Economy issue of Automotive industry
Around the world, there were about 806 million cars and light trucks on the road in 2007, consuming over 980 billion litres (980,000,000 m3) of gasoline and diesel fuel yearly.7 The automobile is a primary mode of transportation for many developed economies. The Detroit branch of Boston Consulting Group predicts that, by 2014, one-third of world demand will be in the four BRIC markets (Brazil, Russia, India and China). Meanwhile, in the developed countries, the automotive industry has slowed down.8 It is also expected that this trend will continue, especially as the younger generations of people (in highly urbanized countries) no longer want to own a car anymore, and prefer other modes of transport.9 Other potentially powerful automotive markets are Iran and Indonesia.10 Emerging auto markets already buy more cars than established markets. According to a J.D. Power study, emerging markets accounted for 51 percent of the global light-vehicle sales in 2010. The study, performed in 2010 expected this trend to accelerate.1112 However, more recent reports (2012) confirmed the opposite; namely that the automotive industry was slowing down even in BRIC countries.8 In the United States, vehicle sales peaked in 2000, at 17.8 million units.13
History of Automotive industry
The automotive industry began in the 1890s with hundreds of manufacturers that pioneered the horseless carriage. For many decades, the United States led the world in total automobile production. In 1929 before the Great Depression, the world had 32,028,500 automobiles in use, and the U.S. automobile industry produced over 90% of them. At that time the U.S. had one car per 4.87 persons.3 After World War II, the U.S. produced about 75 percent of world's auto production. In 1980, the U.S. was overtaken by Japan and became world's leader again in 1994. In 2006, Japan narrowly passed the U.S. in production and held this rank until 2009, when China took the top spot with 13.8 million units. With 19.3 million units manufactured in 2012, China almost doubled the U.S. production, with 10.3 million units, while Japan was in third place with 9.9 million units.4 From 1970 (140 models) over 1998 (260 models) to 2012 (684 models), the number of automobile models in the U.S. has grown exponentially.5
Using a separate blower
Diagram of uniflow scavenging
Using a separate blower avoids many of the shortcomings of crankcase scavenging, at the expense of increased complexity which means a higher cost and an increase in maintenance requirement. An engine of this type uses ports or valves for intake and valves for exhaust, except opposed piston engines, which may also use ports for exhaust. The blower is usually of the Roots-type but other types have been used too. This design is commonplace in CI engines, and has been occasionally used in SI engines.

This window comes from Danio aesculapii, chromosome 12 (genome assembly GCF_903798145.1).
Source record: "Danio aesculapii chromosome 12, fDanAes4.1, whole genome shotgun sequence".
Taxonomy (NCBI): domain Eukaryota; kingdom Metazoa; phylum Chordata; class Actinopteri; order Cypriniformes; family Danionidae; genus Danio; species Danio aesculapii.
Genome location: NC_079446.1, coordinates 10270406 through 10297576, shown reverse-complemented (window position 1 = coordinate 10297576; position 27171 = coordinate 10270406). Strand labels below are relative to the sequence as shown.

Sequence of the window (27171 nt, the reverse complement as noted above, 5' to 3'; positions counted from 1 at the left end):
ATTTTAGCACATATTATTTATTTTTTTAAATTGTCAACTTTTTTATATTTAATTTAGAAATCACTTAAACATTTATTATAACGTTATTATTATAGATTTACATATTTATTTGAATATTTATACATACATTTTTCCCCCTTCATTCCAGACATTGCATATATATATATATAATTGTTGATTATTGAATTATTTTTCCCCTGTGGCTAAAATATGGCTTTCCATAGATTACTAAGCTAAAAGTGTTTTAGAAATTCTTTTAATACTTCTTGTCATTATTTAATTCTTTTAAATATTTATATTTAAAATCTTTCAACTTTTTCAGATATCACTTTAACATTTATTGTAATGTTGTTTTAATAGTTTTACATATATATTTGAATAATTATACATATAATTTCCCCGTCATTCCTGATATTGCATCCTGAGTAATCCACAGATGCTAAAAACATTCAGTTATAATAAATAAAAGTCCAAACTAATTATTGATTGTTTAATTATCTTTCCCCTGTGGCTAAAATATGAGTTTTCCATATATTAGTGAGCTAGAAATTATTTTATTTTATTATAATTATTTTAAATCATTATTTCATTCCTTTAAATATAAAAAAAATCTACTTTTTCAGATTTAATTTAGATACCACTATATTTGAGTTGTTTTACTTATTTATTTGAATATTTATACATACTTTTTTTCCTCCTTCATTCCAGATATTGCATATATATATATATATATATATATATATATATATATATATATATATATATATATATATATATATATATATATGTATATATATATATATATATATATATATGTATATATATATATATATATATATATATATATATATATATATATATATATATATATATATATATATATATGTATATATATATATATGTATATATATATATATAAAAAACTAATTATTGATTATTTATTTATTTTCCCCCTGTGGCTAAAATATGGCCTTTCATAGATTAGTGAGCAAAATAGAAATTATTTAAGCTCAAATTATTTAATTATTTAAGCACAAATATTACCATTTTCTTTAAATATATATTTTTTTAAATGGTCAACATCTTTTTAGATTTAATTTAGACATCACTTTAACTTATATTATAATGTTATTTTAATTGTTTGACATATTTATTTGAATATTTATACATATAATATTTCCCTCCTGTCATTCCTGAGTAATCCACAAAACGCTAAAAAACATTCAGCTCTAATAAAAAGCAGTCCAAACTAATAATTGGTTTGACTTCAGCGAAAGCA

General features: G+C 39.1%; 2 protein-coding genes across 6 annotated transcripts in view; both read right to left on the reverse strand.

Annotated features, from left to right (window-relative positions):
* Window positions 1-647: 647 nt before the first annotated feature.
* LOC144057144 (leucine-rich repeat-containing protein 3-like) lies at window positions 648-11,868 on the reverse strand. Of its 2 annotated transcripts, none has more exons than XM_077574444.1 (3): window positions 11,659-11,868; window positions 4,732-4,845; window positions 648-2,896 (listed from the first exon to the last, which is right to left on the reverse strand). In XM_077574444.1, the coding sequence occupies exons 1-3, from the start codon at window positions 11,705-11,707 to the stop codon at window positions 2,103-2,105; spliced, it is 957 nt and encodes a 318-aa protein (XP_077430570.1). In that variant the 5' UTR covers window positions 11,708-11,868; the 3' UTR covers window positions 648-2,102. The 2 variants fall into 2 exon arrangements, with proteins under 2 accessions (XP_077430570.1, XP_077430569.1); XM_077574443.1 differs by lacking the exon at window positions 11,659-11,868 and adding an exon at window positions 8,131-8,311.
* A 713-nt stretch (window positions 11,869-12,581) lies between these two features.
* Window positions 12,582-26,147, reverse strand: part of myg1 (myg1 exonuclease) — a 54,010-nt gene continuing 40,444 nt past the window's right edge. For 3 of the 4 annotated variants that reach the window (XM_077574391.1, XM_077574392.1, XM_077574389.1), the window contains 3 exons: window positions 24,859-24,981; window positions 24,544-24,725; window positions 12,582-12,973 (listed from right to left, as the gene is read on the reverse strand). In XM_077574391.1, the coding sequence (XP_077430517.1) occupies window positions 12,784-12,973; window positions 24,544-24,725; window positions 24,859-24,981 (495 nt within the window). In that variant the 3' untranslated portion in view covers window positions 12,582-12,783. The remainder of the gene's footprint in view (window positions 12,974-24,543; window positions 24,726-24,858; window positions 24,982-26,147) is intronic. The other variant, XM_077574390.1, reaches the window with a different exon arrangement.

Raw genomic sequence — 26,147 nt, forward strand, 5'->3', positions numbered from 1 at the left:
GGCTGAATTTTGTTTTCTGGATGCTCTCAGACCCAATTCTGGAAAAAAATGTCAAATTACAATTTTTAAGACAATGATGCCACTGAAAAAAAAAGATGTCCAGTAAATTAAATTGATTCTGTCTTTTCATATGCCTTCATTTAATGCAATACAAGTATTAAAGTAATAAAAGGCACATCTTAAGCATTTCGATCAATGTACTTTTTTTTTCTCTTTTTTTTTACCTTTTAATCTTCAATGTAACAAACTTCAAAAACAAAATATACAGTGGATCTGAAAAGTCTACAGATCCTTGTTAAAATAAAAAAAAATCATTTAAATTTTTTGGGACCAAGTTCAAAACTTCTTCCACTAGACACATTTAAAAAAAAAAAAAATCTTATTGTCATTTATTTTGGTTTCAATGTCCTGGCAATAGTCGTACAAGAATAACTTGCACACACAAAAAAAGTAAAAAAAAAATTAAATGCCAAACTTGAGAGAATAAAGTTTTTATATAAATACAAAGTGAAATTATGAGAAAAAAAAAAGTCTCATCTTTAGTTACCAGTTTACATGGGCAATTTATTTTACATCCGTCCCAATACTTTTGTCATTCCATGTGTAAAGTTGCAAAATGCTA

CI engines that use a blower typically use uniflow scavenging. In this design the cylinder wall contains several intake ports placed uniformly spaced along the circumference just above the position that the piston crown reaches when at BDC. An exhaust valve or several like that of 4-stroke engines is used. The final part of the intake manifold is an air sleeve which feeds the intake ports. The intake ports are placed at an horizontal angle to the cylinder wall (I.e: they are in plane of the piston crown) to give a swirl to the incoming charge to improve combustion. The largest reciprocating IC are low speed CI engines of this type; they are used for marine propulsion (see marine diesel engine) or electric power generation and achieve the highest thermal efficiencies among internal combustion engines of any kind. Some Diesel-electric locomotive engines operate on the 2-stroke cycle. The most powerful of them have a brake power of around 4.5 MW or 6,000 HP. The EMD SD90MAC class of locomotives use a 2-stroke engine. The comparable class GE AC6000CW whose prime mover has almost the same brake power uses a 4-stroke engine.
An example of this type of engine is the Wärtsilä-Sulzer RTA96-C turbocharged 2-stroke Diesel, used in large container ships. It is the most efficient and powerful internal combustion engine in the world with a thermal efficiency over 50%.9101112 For comparison, the most efficient small four-stroke engines are around 43% thermally-efficient (SAE 900648);citation needed size is an advantage for efficiency due to the increase in the ratio of volume to surface area.
See the external links for a in-cylinder combustion video in a 2-stroke, optically accessible motorcycle engine.